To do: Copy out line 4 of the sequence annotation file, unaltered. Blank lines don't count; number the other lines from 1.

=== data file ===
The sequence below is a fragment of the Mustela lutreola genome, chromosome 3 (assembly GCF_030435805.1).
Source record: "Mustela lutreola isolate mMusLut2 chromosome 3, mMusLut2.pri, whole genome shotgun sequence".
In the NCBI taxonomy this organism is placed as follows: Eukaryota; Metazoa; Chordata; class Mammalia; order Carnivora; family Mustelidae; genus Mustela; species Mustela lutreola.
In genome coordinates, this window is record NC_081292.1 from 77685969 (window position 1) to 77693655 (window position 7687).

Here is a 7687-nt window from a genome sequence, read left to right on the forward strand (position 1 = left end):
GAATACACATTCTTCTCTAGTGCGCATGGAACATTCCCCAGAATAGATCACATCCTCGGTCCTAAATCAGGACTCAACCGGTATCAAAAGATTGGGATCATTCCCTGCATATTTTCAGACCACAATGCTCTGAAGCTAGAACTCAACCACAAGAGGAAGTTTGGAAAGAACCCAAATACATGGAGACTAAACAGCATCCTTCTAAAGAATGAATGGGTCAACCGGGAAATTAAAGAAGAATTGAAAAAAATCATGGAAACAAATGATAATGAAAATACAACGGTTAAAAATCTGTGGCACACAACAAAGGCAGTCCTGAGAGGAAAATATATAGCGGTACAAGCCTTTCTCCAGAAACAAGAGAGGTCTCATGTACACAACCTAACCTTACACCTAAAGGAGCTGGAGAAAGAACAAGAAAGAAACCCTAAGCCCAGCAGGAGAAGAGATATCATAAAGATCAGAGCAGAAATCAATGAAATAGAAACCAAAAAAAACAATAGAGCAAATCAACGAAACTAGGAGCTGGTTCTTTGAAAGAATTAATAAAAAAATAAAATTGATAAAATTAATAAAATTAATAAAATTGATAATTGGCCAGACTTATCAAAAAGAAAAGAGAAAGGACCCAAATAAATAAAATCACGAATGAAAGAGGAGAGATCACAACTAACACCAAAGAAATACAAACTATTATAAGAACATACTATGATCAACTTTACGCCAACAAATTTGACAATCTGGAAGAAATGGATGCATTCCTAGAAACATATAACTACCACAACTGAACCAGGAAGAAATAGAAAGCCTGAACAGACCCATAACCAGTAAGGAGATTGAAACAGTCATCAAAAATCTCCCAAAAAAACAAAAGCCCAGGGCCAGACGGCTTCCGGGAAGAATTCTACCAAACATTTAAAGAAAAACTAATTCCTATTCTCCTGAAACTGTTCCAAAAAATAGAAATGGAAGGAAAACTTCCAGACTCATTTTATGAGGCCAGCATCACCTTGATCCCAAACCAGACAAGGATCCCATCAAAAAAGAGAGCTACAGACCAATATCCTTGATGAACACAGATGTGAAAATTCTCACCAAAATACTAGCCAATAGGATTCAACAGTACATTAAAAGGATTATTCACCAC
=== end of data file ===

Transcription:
In genome coordinates, this window is record NC_081292.1 from 77685969 (window position 1) to 77693655 (window position 7687).